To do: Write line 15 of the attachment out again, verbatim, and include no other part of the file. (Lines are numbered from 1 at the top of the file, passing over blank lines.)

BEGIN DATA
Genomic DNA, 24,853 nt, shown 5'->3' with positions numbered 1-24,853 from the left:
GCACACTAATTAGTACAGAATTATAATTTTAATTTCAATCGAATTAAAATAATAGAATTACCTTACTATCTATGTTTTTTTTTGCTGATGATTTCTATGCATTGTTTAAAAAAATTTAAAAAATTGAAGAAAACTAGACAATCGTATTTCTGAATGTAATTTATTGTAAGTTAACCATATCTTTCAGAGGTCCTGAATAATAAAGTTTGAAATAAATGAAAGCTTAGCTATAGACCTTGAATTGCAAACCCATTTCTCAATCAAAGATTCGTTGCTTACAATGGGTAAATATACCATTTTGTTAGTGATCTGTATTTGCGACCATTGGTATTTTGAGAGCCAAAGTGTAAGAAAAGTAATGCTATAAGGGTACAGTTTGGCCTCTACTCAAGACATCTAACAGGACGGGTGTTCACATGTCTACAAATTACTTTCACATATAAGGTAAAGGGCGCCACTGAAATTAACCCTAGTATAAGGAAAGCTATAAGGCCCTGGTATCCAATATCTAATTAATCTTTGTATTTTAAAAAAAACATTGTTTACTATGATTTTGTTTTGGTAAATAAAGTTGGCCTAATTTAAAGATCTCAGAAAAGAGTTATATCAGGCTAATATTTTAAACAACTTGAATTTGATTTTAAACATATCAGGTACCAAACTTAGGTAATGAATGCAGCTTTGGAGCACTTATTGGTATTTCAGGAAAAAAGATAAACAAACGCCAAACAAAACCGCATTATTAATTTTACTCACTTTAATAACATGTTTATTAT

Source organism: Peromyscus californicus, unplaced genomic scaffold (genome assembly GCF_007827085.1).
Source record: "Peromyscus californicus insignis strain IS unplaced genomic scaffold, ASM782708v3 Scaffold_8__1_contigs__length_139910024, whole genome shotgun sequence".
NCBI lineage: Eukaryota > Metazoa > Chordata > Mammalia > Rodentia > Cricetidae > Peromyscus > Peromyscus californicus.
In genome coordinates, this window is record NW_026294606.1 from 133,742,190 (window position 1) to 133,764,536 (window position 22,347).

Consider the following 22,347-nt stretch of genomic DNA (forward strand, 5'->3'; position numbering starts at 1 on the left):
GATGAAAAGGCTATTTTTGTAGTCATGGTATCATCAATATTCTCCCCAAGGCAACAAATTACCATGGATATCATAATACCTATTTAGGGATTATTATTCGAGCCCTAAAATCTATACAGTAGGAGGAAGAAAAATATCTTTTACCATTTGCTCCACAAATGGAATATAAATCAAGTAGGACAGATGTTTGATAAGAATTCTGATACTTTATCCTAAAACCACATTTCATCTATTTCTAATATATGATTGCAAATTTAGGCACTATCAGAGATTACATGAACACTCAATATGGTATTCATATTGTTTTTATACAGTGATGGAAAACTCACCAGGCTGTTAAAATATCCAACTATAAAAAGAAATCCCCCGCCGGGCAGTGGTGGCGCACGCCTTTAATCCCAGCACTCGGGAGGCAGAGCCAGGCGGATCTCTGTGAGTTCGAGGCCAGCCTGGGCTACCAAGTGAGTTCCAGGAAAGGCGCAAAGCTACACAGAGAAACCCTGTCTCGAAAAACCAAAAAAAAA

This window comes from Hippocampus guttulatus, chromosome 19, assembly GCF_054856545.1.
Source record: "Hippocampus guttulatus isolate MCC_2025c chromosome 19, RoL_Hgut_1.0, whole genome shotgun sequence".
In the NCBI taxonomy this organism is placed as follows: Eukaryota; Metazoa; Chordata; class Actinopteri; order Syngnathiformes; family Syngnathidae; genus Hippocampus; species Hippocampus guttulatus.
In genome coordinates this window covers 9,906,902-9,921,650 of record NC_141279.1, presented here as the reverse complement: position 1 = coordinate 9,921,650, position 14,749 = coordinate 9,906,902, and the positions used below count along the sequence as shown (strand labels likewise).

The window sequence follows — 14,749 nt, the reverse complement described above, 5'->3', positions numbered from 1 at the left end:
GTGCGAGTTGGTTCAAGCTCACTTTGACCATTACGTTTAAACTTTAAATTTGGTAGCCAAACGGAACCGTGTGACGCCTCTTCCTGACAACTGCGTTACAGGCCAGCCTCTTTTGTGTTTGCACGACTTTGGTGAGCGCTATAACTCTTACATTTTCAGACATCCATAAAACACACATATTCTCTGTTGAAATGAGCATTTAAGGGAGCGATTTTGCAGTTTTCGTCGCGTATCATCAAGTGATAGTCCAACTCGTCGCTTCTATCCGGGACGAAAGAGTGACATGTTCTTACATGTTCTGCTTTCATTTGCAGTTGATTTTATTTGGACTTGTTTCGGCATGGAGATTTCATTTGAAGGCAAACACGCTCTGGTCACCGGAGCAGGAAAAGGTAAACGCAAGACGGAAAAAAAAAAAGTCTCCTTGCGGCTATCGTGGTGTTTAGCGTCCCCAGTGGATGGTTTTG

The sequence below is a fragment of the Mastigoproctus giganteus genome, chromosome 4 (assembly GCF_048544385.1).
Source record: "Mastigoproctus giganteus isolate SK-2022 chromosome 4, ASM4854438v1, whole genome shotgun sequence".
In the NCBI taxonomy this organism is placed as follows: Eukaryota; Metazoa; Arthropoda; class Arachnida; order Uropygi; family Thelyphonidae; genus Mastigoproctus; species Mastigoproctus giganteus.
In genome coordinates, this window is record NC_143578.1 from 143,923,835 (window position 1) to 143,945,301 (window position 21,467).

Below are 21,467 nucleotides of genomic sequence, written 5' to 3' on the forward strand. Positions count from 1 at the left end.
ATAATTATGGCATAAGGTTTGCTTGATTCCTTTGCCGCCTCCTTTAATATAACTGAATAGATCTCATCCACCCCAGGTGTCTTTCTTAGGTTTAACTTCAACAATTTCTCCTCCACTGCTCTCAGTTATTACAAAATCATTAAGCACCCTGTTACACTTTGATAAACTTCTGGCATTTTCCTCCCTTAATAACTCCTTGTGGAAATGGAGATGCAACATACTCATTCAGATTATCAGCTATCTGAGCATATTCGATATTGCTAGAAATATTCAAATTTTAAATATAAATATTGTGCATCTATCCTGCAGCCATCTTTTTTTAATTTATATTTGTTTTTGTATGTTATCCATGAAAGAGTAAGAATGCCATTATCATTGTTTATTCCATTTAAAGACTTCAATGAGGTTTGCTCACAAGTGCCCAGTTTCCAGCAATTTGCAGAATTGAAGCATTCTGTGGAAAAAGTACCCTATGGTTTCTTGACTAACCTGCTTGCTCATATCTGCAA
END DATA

The sequence below is a fragment of the Mastigoproctus giganteus genome, chromosome 4 (assembly GCF_048544385.1).